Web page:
What to Do When Someone Else Takes Credit for Your Work

by Melody Wilding | October 27, 2017

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Goats butting heads

You're sitting in a meeting and a co-worker takes credit for your idea. Or maybe you stay late to finish a project, but your name is left off of the final presentation. Your boss grabs the limelight and accepts all the praise.

Even if you work in a company that encourages collaboration, some people still go too far and inappropriately monopolize work as their own, never crediting others.

It's infuriating when someone blatantly rips off your ideas. It feels wrong. Unfair. You want justice and may even feel a little victimized.

How should you handle these situations? You may be torn between a desire to seek revenge and letting it go altogether. Should you jump in as soon as possible to reclaim your project? Or retreat and hope it's a one-time thing?

Whether intentional or an honest oversight, colleagues may take credit where it isn't due. Here are seven tips to respond like a professional

1. Tune into your reaction, then mine those emotions in positive ways.

You care about your job, so when someone steals your idea it's natural to be upset. There's no right or wrong way to feel. In fact, your emotions may sway from disgust to defeat.

The first step is to notice what arises for you. Developing the self-awareness to deal with the emotions that come up and act on them constructively is key. This might mean taking time to calm down, perhaps by channeling your anger into a sweat-breaking workout. For others, it may involve processing hurt or disappointment by talking with a mentor or journaling.

2. Get your boundaries firmly in place (the sooner, the better).

Don't stew–only bringing it up a month later. So much can happen during that time that it's possible your co-worker may not even remember the incident.

It's also completely okay to stand up for yourself in the moment. Taking action in the moment creates a strong boundary that will pay off in the future. If someone takes credit for your ideas in a meeting you can say, "That's exactly the strategy I suggested we try yesterday. Let's revisit the plans."

3. Talk solutions, not trash.

If you confront the person directly, start by asking questions instead of making accusations. This shifts the burden of proof to the offending party, who then will have to explain why they took credit for the project or idea.

You might say something like: "I noticed that when you talked about the project in the meeting earlier this week, you said 'I' instead of 'we.' Can you tell me why you framed it that way?" You'll be making it clear you noticed, and that it wasn't right.

Of course, no matter how you approach the conversation, the person may also deny it happened, suggest she may do it again, or imply that she did it to undermine you. If the conversation heads in this direction, then you'll need to involve your supervisors. Just remember you'll need evidence that the work or idea was actually yours.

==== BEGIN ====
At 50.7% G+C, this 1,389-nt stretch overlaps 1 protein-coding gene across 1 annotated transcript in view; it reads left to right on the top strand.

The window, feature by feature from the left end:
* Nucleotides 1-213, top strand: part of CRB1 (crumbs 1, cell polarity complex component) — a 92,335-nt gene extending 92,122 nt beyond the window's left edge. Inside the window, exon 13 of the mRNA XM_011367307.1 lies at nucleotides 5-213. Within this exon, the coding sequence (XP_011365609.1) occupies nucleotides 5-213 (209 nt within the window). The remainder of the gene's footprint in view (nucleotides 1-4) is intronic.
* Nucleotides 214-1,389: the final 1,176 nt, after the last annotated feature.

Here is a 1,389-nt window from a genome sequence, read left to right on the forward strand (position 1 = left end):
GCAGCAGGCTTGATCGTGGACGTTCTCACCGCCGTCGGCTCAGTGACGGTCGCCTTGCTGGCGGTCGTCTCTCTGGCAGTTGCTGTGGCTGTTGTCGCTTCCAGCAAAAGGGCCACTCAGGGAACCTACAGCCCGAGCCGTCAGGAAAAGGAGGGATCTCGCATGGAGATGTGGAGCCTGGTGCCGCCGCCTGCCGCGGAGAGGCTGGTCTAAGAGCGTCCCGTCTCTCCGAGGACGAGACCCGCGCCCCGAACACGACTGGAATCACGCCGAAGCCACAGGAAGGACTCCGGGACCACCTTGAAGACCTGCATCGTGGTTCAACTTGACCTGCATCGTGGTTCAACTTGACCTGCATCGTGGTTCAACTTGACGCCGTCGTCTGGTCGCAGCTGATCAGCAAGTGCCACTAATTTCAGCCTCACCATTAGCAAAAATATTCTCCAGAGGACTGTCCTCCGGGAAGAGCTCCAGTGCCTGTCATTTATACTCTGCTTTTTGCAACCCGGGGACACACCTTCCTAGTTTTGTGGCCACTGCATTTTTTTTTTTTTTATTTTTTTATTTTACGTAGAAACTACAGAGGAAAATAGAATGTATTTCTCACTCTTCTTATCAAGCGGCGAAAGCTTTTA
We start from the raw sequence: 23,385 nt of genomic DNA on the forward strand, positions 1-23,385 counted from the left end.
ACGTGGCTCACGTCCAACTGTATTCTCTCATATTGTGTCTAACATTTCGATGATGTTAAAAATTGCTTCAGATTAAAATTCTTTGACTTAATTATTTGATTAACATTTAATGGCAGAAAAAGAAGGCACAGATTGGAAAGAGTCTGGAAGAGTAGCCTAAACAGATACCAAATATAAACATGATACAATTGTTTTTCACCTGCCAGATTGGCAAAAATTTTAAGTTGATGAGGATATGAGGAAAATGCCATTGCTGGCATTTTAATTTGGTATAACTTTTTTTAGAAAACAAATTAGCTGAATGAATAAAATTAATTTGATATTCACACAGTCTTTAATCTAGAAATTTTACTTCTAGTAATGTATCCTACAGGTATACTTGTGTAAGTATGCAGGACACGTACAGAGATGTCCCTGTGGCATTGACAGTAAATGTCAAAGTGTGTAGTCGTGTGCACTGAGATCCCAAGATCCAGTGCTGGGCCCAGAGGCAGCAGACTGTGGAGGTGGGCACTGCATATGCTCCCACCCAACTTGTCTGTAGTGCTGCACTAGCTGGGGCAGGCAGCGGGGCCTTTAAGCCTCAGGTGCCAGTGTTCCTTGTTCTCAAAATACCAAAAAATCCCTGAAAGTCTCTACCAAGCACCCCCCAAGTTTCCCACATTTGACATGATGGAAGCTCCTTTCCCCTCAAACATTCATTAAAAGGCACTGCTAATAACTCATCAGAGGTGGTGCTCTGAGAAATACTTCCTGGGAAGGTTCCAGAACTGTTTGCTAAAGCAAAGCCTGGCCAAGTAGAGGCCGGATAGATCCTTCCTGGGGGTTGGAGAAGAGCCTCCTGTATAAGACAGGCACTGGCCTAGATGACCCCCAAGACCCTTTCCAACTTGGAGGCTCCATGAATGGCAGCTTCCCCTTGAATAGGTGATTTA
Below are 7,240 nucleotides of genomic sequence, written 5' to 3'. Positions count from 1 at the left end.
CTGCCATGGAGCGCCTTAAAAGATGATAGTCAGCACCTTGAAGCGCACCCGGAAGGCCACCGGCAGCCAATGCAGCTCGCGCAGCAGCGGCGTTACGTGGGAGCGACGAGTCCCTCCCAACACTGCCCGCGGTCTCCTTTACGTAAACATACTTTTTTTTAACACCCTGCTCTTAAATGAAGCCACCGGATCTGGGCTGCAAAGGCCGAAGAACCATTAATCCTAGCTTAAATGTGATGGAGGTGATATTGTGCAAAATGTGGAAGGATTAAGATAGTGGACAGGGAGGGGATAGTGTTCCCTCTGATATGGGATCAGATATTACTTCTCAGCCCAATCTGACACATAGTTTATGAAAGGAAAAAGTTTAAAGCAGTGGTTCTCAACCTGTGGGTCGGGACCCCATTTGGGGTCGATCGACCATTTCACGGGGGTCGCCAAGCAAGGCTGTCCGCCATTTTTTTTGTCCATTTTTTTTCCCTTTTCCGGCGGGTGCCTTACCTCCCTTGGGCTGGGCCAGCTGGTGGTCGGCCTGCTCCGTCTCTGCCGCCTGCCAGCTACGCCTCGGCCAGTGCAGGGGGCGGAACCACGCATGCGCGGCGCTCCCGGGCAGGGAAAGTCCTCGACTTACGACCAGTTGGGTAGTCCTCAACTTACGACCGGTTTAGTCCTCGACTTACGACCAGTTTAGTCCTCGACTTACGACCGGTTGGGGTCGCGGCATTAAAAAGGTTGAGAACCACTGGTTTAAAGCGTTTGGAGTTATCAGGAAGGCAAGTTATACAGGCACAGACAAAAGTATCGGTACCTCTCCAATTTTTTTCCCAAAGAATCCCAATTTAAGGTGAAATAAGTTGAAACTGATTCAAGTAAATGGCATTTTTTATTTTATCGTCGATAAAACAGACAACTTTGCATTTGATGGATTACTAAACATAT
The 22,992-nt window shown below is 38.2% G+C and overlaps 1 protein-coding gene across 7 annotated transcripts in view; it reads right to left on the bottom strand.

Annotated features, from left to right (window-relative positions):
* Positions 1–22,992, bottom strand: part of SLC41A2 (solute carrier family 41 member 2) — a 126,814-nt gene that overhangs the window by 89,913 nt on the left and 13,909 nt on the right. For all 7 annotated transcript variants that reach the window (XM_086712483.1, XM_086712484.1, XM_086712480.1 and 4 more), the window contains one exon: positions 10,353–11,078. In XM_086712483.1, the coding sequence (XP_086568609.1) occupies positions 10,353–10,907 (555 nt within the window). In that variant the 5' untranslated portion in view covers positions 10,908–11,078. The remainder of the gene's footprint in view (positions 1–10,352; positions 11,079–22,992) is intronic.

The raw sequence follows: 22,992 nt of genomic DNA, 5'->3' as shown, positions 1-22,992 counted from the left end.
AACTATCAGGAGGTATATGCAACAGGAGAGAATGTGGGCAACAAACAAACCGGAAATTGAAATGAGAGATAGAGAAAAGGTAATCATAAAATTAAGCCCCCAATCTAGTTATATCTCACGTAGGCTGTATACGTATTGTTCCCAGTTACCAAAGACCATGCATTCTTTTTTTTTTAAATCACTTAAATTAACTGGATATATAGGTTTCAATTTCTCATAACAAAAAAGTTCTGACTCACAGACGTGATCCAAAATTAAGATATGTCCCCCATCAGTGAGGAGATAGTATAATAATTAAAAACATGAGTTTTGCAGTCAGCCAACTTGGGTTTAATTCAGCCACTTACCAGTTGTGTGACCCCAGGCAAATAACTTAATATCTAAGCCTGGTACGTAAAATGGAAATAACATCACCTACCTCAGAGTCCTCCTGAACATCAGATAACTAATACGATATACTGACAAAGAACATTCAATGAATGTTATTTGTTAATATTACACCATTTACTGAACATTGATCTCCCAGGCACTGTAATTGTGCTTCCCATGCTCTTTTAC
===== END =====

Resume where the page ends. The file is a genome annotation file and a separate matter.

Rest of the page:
4. Don't shy away from self-promotion.

In today's workplace there tends to be a huge emphasis on teams. As a result, many professionals never learn how to promote themselves in a healthy way.

Here's a simple place to start: when you discuss the project, use personal pronouns. You might say, "Thanks, I'm glad you liked my work. I stayed late yesterday to finish and I think it paid off."

5. Future-proof your ideas.

Talk with your boss before beginning work on a project. Create a plan for getting buy-in for the initiative across the company. Set expectations by posing questions like:

  • How will we build support for our idea?
  • Who are the project owners? Who oversees responsibility–and for which tasks?
  • When will we present these ideas to senior management?
  • Who will answer questions and be responsible for follow-up?

Keep the door open to revisit these agreements. The contribution structure you're planning on can sometimes change. It works well to email a chart detailing exactly who's going to be responsible for what.

6. Become an idea-generator

Consider sharing your best ideas by explaining them to groups instead of to one colleague. Document them in memos and emails. Even invite others to add to and develop the ideas. Then you'll have the opportunity to acknowledge and thank your co-workers for their input.

In doing so, you'll draw attention as an innovator and get known around the office for being gracious and inclusive. You'll earn a reputation as a go-to for creativity, originality and ingenuity. What could be better?

7. Be generous about sharing credit yourself.

Much like great CEOs model leadership behavior, your co-workers are more likely to give a nod to your great ideas if you're generous about sharing credit yourself.

If you manage a team, play the role of a coach. Encourage your team to think of opportunities for getting their work is recognized. One idea is to add a slide at the end of a presentation giving credit to your team (just make sure you get to that slide if you're pressed for time!).

When you work in a fast-paced, competitive work environment ideas are circulating constantly. Like it or not, having someone steal credit is a common occurrence. But there are ways you can respond with poise. In the process you'll hone important skills like communication, negotiation and self-promotion that'll make you a better leader and set you up for success if this challenge arises again.

Melody Wilding is a coach, licensed social worker, and Human Behavior professor who helps ambitious high-achievers master their mindset for success. She also gave a TEDx talk about how to overcome self-doubt. Get free tools to go from stuck to unstoppable at work on her website, melodywilding.com

A version of this article previously appeared at Melody's site.

Filed Under: Workplace Issues

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